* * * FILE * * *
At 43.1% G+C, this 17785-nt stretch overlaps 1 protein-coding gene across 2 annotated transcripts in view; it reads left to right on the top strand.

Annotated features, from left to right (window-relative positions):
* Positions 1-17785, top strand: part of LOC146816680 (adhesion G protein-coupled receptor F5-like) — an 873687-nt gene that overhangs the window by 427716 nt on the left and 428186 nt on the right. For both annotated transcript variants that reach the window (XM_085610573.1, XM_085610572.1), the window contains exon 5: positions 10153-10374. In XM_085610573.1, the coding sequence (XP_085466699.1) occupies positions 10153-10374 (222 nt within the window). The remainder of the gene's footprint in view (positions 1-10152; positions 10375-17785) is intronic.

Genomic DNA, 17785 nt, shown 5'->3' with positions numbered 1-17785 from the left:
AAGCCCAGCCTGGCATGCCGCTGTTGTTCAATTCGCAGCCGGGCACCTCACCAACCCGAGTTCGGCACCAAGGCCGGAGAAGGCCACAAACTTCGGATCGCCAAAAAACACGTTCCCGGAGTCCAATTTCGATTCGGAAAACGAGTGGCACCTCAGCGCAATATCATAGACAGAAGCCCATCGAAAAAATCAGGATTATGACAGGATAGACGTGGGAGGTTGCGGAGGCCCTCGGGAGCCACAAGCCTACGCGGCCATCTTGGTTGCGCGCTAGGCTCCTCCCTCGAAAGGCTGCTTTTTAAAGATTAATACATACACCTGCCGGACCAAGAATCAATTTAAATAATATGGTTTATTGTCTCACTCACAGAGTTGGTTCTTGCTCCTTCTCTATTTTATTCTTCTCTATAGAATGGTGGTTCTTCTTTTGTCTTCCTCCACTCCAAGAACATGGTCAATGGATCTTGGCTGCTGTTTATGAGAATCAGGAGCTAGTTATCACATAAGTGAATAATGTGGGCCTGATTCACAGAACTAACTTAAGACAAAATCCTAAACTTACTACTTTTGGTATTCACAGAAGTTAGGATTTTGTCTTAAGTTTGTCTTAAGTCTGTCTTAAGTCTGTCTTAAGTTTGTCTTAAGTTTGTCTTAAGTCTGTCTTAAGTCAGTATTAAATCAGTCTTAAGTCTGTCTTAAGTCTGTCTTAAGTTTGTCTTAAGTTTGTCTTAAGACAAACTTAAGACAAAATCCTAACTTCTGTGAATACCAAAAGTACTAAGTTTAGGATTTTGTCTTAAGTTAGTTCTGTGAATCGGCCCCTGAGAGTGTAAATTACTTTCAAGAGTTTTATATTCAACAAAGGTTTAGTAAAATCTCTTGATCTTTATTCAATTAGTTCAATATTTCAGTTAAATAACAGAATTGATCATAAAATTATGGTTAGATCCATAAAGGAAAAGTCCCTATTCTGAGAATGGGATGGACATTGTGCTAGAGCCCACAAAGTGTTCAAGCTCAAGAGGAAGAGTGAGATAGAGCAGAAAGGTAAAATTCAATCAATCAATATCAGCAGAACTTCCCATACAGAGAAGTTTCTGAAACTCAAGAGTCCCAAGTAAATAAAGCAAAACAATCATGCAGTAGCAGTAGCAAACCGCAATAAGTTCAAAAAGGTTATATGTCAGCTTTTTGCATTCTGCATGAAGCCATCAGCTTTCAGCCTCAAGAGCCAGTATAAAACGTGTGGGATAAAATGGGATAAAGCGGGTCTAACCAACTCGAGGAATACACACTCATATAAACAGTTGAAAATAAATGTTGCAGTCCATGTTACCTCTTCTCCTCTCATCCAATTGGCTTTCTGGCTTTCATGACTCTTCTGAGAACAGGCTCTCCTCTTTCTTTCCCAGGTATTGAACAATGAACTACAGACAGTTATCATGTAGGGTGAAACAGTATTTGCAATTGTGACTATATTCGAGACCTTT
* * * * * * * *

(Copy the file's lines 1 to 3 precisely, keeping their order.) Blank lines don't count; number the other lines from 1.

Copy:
At 43.1% G+C, this 17785-nt stretch overlaps 1 protein-coding gene across 2 annotated transcripts in view; it reads left to right on the top strand.

Annotated features, from left to right (window-relative positions):
* Positions 1-17785, top strand: part of LOC146816680 (adhesion G protein-coupled receptor F5-like) — an 873687-nt gene that overhangs the window by 427716 nt on the left and 428186 nt on the right. For both annotated transcript variants that reach the window (XM_085610573.1, XM_085610572.1), the window contains exon 5: positions 10153-10374. In XM_085610573.1, the coding sequence (XP_085466699.1) occupies positions 10153-10374 (222 nt within the window). The remainder of the gene's footprint in view (positions 1-10152; positions 10375-17785) is intronic.